For What I am About to Do…


Isn’t the Pacific Northwest beautiful?

It’s been a few months. And in these few months, it seems like nothing has happened, yet some important things have.  From February to the beginning of April, I was in a constant state of curiosity (not the fun, relaxed kind). I was tensely waiting for responses from the graduate schools to which I had applied, checking my email at least 20 times a day. Well, it’s now well past the deadline for responses, and my decision has been made.


I ended up choosing Virginia Tech, which was not the school that I saw myself ending up at, but I was offered a great opportunity as a Graduate Teaching Assistant as well as a nice stipend. From a young age, I’ve always been fascinated by the colonial period of America’s history, and now I’ll be moving to the area of the country where evidence of that period abounds. I’m both scared and excited about these next two years of my life. I’ll be moving to an area where I’ll know absolutely no one, beginning arduous graduate studies, and teaching freshman English starting my second semester. If you had told me even three years ago that I would be applying to graduate schools, I would have laughed you out of the room. Because at that time I was so burnt out on school that I could barely stand the thought of crawling through my senior year of undergraduate studies. Things never ever seem to go as planned.

What else has been going on? Well, this little guy has joined the family. Little is a relative word. Little boy Blue is probably three times the size he was when we first brought him home almost two months ago. He’s all legs, but he’s the cutest thing. Boy, does he keep me busy.

I haven’t had any adventures since Kansas City, but I have a trip planned to return home to California for about a week in June, and I can’t wait! Lately, there have been certain objects or songs that trigger homesickness in me, and I am overjoyed at the thought of going home, even if its just for a little while.

Speaking of adventures, I’ve had this overwhelming desire to go to Spain for the past month or so. I just officially signed my contract with Virginia Tech yesterday, and part of me was wondering whether I should have asked for a year extension so I could go back abroad as an au pair in Spain for a year or so.  What can I say other than that I absolutely going new places? And part of me also thinks that this is the time when I should be globetrotting because once you hit a certain age, people look at you like you should have your life together. I feel like I’m not quite at that certain age yet, but getting closer. At the same time, I also thought that now was the time to get the M.A. It was a conflict—it still is. I don’t think I made the wrong decision, but I can’t help the wistful feelings that come when I think about going abroad.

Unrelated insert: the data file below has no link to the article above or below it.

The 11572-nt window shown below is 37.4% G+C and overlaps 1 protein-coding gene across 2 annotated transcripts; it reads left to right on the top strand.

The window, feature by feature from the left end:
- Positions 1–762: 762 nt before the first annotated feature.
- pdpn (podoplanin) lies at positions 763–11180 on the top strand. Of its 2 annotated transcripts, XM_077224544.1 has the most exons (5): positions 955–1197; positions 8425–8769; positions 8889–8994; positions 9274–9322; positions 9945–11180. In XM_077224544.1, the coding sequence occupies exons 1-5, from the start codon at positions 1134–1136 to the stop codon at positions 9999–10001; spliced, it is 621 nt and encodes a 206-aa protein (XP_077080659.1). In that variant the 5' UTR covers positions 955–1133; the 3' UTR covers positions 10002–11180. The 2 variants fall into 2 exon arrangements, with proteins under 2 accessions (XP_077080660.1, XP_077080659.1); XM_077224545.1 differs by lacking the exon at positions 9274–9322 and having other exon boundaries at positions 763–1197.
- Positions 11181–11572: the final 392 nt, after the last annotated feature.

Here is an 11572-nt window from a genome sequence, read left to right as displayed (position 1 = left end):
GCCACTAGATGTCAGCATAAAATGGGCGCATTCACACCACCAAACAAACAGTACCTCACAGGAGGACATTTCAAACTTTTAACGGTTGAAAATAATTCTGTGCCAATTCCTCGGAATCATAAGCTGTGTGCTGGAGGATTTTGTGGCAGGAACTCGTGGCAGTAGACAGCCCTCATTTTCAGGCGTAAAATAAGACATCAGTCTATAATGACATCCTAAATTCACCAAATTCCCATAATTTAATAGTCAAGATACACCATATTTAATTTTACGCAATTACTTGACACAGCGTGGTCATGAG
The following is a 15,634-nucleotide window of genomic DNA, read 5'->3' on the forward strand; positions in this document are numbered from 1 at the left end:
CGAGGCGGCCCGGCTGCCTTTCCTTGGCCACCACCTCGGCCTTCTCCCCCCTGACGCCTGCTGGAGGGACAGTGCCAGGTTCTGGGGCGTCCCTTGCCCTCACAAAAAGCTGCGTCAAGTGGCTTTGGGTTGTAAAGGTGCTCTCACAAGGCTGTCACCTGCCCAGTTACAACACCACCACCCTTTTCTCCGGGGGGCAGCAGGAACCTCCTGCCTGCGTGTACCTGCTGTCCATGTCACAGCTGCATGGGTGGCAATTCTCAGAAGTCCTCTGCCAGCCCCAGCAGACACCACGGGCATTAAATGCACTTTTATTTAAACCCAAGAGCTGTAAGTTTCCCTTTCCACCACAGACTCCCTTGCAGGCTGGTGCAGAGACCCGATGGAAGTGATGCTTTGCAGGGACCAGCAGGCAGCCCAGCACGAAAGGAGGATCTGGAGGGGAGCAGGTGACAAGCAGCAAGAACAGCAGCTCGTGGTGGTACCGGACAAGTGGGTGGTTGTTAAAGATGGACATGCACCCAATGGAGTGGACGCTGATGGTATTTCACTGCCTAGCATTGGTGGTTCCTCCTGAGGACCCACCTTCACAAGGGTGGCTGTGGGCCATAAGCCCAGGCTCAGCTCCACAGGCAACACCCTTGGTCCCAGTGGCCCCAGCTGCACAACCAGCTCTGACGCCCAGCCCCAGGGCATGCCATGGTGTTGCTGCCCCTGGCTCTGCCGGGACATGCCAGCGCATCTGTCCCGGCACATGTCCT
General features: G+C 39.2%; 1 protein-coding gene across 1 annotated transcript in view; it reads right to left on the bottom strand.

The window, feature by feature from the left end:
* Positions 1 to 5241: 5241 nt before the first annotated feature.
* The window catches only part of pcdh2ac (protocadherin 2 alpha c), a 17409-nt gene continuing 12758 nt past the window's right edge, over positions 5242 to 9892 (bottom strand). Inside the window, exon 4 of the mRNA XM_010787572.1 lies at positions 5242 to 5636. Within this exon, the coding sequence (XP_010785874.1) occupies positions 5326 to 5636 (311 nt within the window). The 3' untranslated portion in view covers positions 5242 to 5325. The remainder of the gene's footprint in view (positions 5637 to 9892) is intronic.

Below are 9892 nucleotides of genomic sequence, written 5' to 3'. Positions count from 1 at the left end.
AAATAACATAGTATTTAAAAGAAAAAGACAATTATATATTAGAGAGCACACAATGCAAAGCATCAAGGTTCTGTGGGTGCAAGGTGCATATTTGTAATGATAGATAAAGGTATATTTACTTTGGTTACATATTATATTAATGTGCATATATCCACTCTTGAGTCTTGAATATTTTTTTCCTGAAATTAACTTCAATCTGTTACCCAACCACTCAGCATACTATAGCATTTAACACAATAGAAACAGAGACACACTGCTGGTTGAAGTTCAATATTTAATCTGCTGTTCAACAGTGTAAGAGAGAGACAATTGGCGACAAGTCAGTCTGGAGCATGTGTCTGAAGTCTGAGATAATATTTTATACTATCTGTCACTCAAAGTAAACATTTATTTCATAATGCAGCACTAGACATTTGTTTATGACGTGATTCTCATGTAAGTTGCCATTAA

La Sagrada Famila, Barcelona, Spain

I have a heartache, an impulse, a dream, and because of this, I find myself somewhat depressed with where I am in life.  *WARNING: STRUGGLE ALERT* With the advent of Facebook, Instagram, Snapchat, and the like, I’m seeing the highlight reels of people of whom I know personally and those of people I don’t know at all. It seems like everyone has something that I can’t have. My friends are married or in relationships. Instagram Jane travels all over the world and takes beautiful photos of Wonderland-like landscapes. Why can’t I be lucky enough to have that or go there? Hello. I realize that there are SO many problems with the line of thinking. Heck yes there are. For one, those feelings and questions suggest that I’m entitled to those things, that I deserve them. Nothing is further from the truth; I deserve absolutely nothing. None of us do, and that’s something that our culture can’t grasp the concept of. Another thing is that these posts and photos capture the highlights. They reveal what the author wants everyone to see. Nobody’s life is perfect. And lastly, my life isn’t really that unfortunate; however, as I compare my lows to everyones normalcy or life highs, of course I become even more unhappy.